Journal Issue: Financing Child Care Volume 6 Number 2 Summer/Fall 1996
The preceding articles in this journal clearly illustrate that the child care issue is a crisis that needs to be addressed. However, despite increased attention to the issue over the past decade or so and some child care-related legislation, the United States has not instituted any meaningful solution to the problem with which parents struggle on a daily basis: ensuring good-quality, affordable child care.
This article outlines a plan for addressing the child care crisis by creating a child care system within an existing institution—the public school. The plan, known as the School of the 21st Century, was first presented in 19871 and has been implemented in more than 400 schools in 13 states.2 At its core, the program links public schools with full-day child care services for three- and four-year-olds and with before- and after-school and vacation care for school-age children. It may also include parent support and health services. The program is designed to coordinate four social systems that affect children's development: the family, child care, the school, and health care services.3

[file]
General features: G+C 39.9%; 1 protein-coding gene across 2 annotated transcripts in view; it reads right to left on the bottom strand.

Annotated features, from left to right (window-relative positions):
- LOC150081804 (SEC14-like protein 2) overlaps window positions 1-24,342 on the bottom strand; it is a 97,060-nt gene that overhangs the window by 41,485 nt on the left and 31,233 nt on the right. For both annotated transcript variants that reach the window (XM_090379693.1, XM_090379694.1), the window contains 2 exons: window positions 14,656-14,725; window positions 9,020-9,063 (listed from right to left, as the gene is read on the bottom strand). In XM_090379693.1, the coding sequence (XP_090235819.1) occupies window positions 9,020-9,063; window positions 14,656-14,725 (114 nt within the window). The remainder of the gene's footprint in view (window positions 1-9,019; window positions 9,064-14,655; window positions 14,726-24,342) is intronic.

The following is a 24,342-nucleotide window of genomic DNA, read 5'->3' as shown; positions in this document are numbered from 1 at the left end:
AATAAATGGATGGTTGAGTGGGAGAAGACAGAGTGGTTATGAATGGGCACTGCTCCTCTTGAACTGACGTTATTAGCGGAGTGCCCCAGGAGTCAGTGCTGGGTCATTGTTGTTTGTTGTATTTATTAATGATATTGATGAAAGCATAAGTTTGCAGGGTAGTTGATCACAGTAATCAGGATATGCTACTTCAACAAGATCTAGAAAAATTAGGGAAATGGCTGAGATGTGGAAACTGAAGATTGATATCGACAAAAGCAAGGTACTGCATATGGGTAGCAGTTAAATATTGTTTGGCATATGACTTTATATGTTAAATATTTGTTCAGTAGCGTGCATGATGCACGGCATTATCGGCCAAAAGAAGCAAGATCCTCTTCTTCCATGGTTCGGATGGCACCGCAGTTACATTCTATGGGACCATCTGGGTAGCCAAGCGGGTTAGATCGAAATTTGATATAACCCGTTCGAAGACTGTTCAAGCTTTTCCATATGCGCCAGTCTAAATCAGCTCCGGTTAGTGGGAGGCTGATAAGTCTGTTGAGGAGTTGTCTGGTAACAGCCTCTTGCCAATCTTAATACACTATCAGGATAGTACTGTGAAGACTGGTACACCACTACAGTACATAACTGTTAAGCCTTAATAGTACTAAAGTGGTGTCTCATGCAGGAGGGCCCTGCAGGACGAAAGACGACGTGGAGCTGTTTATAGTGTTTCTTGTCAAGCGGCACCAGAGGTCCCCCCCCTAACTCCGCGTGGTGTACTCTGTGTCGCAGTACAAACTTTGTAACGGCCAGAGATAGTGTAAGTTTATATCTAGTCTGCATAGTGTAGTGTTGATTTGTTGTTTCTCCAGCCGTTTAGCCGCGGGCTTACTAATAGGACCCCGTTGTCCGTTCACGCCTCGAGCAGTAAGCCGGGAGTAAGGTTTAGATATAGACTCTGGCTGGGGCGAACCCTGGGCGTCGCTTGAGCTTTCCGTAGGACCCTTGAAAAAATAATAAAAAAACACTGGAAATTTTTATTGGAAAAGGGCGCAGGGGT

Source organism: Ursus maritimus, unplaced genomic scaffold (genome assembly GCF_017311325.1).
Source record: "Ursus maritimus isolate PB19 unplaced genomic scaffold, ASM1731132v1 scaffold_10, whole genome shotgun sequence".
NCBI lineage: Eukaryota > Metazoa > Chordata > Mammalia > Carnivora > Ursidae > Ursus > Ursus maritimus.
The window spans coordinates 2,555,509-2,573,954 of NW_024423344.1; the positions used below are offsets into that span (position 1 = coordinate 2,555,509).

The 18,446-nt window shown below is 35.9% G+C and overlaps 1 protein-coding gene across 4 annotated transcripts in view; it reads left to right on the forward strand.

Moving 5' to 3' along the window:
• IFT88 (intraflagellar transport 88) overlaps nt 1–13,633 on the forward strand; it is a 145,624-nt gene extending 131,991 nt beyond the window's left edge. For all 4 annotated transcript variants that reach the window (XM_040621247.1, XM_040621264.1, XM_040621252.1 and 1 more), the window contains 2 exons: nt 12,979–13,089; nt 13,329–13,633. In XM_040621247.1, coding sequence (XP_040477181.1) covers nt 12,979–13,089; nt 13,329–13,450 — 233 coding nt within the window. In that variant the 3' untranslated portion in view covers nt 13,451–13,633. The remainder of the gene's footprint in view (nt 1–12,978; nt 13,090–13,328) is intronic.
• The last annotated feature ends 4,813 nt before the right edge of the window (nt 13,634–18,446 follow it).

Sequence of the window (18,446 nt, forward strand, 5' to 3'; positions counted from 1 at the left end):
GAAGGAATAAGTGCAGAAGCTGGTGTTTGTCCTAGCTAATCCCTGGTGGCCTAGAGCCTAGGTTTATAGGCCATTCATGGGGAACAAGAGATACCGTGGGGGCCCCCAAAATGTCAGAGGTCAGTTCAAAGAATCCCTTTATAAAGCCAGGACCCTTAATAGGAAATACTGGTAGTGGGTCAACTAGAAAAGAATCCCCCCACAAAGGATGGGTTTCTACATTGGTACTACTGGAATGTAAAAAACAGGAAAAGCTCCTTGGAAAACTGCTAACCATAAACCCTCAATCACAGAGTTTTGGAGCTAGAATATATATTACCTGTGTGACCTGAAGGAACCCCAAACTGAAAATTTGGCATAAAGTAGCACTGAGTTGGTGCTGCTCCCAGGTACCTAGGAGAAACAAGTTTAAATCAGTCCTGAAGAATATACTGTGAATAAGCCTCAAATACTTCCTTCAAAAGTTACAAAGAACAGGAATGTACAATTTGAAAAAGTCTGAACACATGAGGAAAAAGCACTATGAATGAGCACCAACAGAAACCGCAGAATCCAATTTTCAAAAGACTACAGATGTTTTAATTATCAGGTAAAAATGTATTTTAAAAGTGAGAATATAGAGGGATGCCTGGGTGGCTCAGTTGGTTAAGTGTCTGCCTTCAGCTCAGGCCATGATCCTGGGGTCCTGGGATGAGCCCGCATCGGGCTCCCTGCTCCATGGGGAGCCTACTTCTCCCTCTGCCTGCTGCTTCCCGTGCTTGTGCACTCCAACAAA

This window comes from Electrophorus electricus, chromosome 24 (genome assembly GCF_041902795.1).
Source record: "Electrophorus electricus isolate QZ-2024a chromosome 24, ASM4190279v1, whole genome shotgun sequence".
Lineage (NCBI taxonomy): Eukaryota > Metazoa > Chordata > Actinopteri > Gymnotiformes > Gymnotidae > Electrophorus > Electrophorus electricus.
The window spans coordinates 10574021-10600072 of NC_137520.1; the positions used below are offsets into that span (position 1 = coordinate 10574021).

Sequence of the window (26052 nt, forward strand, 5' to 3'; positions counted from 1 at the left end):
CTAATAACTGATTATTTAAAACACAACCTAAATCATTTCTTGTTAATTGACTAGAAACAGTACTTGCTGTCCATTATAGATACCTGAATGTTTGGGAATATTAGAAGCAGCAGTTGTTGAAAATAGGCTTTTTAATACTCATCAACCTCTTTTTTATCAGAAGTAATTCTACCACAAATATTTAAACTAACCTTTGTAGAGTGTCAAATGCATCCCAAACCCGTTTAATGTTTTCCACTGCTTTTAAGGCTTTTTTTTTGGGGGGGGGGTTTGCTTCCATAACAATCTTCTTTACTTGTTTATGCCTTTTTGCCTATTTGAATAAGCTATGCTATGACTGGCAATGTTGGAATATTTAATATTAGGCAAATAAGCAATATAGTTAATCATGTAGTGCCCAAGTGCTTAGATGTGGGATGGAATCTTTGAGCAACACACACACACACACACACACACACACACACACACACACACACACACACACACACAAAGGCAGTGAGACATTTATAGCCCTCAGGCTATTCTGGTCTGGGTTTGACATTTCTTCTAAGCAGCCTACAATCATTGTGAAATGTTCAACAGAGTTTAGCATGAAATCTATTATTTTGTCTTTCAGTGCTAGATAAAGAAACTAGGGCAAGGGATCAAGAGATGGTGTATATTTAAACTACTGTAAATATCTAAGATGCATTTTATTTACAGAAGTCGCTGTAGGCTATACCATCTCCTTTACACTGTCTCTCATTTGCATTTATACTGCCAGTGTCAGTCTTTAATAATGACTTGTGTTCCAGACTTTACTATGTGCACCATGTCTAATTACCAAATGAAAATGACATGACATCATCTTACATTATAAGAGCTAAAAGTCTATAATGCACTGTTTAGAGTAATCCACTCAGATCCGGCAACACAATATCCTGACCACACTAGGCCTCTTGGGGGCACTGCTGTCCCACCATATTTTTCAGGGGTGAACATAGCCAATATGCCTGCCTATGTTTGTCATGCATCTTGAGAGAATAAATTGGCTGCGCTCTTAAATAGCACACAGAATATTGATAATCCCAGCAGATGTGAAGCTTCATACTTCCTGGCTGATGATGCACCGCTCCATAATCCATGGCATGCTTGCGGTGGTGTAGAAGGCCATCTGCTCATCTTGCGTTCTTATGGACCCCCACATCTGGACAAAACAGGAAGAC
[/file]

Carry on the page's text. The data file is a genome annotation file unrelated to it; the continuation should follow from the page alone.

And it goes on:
This article details the rationale for the School of the 21st Century, lists the key principles that underlie it, and then describes the services offered in a typical School of the 21st Century. The latter half of the article focuses on financing, first describing how schools currently fund the model and then proposing an ideal financing model that combines parent fees with funds from federal and, primarily, state and local public sources.